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What is the meaning of:

printf("%c", **++argv);

in a C command line program?

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First character of second argument. –  cnicutar Dec 29 '12 at 15:59
    
where did you read code like this? –  Jens Gustedt Dec 29 '12 at 16:28
    
The question is not answerable without knowing the declaration of argv. Ok, it might be obvious (in this special) case what you are talking about, but anyway ... –  alk Dec 29 '12 at 21:55

5 Answers 5

up vote 1 down vote accepted

you might declare argv in main(): like = main(int argc, char** argv)

argv is string of arguments string.

++argv means (argv + 1) 

* is value at address operator:

So

*argv => *(argv + 0) => argv[0] points 0th argument that is program name
*(argv +1) => argv[1] points to 1th argument that should be passed on command like.

*++argv => *(argv + 1) => argv[1] that is first argument's address,

[ANSWER]

**++argv => *(*(argv + 1) ) => *(*(argv + 1) + 0) => *((argr[1] + 0) => argv[1][0] that is first char of first argument.

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To Grijesh Chauhan:I think it will be first char of second argument because argv[0] is program name. –  user1775219 Dec 29 '12 at 16:04
    
@ManojitGhosh Yes argv[0] is program name –  Grijesh Chauhan Dec 29 '12 at 16:07

Print the first character of the first argument passed. i.e. argv[1][0]

argv is a pointer to pointer passed to main().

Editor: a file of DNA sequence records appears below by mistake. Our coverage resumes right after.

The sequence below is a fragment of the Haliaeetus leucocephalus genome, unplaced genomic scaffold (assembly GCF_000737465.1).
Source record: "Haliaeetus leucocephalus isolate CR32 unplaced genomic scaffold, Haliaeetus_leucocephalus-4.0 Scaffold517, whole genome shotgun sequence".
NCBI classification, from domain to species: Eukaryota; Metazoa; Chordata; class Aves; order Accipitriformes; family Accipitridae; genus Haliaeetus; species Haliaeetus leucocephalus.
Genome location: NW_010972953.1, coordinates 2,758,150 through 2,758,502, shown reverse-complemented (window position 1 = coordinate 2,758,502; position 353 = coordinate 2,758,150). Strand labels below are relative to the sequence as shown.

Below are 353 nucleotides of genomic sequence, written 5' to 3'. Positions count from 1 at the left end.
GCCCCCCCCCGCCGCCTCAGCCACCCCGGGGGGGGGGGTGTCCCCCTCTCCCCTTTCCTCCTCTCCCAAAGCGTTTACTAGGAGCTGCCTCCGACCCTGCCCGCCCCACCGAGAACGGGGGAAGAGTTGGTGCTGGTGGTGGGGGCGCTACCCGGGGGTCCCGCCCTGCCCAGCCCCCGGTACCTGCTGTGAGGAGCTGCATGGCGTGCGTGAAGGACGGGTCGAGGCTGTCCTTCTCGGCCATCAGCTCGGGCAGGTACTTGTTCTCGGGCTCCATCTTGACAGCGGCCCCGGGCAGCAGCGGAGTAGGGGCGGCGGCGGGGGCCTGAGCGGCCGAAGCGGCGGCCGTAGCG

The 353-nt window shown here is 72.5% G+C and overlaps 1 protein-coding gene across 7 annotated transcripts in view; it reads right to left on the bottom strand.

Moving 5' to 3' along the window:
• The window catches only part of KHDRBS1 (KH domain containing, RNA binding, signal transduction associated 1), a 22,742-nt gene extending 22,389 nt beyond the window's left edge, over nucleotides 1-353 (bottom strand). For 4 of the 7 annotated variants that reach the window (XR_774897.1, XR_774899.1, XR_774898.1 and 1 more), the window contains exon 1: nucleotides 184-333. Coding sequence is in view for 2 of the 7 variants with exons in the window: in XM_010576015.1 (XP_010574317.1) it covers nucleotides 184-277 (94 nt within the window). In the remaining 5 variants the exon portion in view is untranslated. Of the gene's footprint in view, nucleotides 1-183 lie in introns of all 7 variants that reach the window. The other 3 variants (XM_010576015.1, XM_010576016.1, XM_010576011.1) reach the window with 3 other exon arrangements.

**++argv:

First it is incremented (due to pre-increment) to point to the next pointer which isargv[1] and then dereferences that pointer to pointer using which is argv[1][0].

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Will you please explain how? –  user1775219 Dec 29 '12 at 15:59

This prints the first character of the first command line argument when executing the program or crashes (by de-referencing a null pointer) if the program were run without an argument.

*(++argv) returns argv[1]

which is the first argument string or null (if no argument is passed to the program)

*( *(++argv) ) is *argv[1] = argv[1][0]

which is the first character of the first argument (if there is one) or otherwise *(null), which would crash.

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In routine main() parameter argv is used as array of strings, i.e. argv is a pointer to a pointer to a character. "++argv" auto-increments to point to the second commandline argument passed to main(). *++argv is the pointer to the first character in the second argument, and finally **++argv is the first character of the seconds argument itself as posted by cnicutar.

In printf "%c" is used as placeholder for a parameter of type character.

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Here comes the concept of command line arguments..

Command line arguments are the arguments passed to main function..

printf("%c",**++argv);

prints the first character of the first argument after the executable..

The above statement executes as per precedence.. First the argument is incremented and then dereferenced to get the value..

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